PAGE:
We are constantly innovating at PubMatic and continuously evolving our products to meet customer needs. In a quest to provide best-in-class user experiences, this often means building new features on the latest stack and allowing multiple stacks to co-exist. Over time, this has resulted in a conglomeration of old and new technologies.
A large part of PubMatic’s user interface (UI) was built with AngularJS, though we also leveraged several UI tech-stacks – Angular 1, home-grown framework, and JSP, which was being used for internal pages and less frequently used pages. However, it became increasingly challenging to manage these multiple stacks.
In our commitment to provide optimum user experience in keeping up with ever-evolving customer needs, there are several reasons why we wanted to move away from multiple UI stacks:
- There was operational overhead to maintain different stacks
- Modern design principles needed to be adopted to avoid incompatibility
- Some frameworks had reached the end of their lifecycle
- Difficulty in finding talent with knowledge of all frameworks
To address these challenges, we put urgency behind our planned migration from these multiple stacks. We evaluated popular frameworks Angular and React based on the parameters below:
- Learning curve: What was the knowledge base of our teams and how easily could the framework be understood?
- Testing: Availability of testing support through unit testing tools
- Development Speed and Productivity: How quickly our teams could develop new code
- Flexibility and Freedom: Does the framework offer a sufficient level of flexibility for most projects?
After evaluating potential solutions, we selected Angular. However, changing the tech stack was challenging, like changing the tires on a moving car:
- Speed: Our product owners wanted the fastest turnaround time since our platform is always evolving and there are a lot of feature requests. To make this feasible we estimated all the roadmap features with and without migration efforts. There were trade-offs based on what we could accommodate.
- Business Knowledge: When we picked any page for migration, we had to start with an impact analysis spike which then helped our developers understand what that page does and how we can improvise to achieve the business goals.
- Platform Stability: The pages in question were all stable in production. We did not want to break good stable features and therefore there were a lot of quality expectations. Unit test cases were automated using Karma and the threshold of coverage was brought up to ~100% as per the organizational standard. Certain process improvements also helped, like having functional test cases early from QA so that developers ran through those scenarios to send better quality QA drops to the QA team.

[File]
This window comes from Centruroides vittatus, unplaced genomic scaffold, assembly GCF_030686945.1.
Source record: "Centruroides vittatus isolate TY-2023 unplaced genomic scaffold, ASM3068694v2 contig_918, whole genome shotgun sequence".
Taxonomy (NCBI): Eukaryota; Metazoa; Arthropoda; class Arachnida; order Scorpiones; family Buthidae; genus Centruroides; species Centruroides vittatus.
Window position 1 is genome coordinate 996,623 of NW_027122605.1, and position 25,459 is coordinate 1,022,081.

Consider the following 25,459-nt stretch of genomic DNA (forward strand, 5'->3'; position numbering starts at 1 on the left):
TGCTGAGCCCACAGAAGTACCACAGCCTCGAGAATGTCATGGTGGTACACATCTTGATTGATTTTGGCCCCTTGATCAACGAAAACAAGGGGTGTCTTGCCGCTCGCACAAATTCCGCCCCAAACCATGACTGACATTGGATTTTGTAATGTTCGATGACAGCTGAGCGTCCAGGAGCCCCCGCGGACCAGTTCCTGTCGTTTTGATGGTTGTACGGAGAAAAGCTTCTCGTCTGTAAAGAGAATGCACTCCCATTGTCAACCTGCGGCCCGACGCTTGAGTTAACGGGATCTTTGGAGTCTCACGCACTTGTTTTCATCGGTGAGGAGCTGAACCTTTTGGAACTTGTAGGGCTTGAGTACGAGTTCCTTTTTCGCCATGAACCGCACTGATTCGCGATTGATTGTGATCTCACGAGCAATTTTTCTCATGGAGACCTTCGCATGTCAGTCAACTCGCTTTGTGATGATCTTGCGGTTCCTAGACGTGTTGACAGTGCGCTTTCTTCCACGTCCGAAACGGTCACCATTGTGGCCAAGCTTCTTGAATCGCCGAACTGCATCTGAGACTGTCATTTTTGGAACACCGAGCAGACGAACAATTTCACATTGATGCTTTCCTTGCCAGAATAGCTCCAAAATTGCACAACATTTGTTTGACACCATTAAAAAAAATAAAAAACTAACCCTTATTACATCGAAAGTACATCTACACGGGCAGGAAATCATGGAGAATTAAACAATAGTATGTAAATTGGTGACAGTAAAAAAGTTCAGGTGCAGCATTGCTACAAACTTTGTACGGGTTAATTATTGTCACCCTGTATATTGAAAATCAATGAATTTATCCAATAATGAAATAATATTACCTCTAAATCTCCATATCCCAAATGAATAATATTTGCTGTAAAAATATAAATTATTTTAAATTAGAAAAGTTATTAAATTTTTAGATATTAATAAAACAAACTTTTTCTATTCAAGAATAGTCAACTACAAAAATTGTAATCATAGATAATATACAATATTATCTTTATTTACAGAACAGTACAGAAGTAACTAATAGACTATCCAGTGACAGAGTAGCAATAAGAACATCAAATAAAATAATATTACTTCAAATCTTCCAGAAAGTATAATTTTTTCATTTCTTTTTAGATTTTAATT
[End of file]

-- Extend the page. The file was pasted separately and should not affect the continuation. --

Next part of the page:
- User Experience: We needed to either revamp outdated pages or change the workflow to give customers a better experience and enhance usability. We decided on a strategy with immediate enhancements, alongside the migration and larger efforts planned with the in-house Scrum teams. Clear discussions and expectation–setting were important among UI developers, QA, UX and product owners. An excellent project management team and Agile collaborations made things more seamless. This helped us achieve a higher level of user experience during the stack migration.
We also needed a solid strategy to use its benefits in line with PubMatic’s microservice architecture and required uniformity across all UI modules. For this challenge, we created a seed UI app which will be used to spawn any new UI module and a common components library. With this strategy in place, for all subsequent upgrades we can follow these simple steps:
- Upgrade the common components library.
- Release a version of the components library that supports a new version of Angular.
- Test existing PubMatic Angular app by using new version of components library.
- Upgrade seed-app according to the new version of Angular (config properties, directory structure, etc.)
- Apply changes to all different PubMatic modules by using the pull request created above to apply specific change sets.
Following these steps, we upgraded all our UI modules from Angular 7 to 8, 8 to 9 within a sprint — all with extensive testing thanks to 100% QA automation, making our lives simple. With this tech stack upgrade, we can offer elegant and faster user interfaces in our products for our valued customers.
Three takeaways for any migration of this nature:
- When you are choosing your new tech stack, you should do your own analysis and identify a platform that works for your business needs, including risk identification and migration. The wrong choice in a technology stack may end in financial loss. Always involve domain experts in these decisions.
- Getting the right execution in place is the next big step. You need to have great UI engineers who can convert your plan into action. At PubMatic, we have a world-class UI team that can accomplish large projects with a high level of automation.
- Consistent and transparent communication across the organization is key to a successful migration.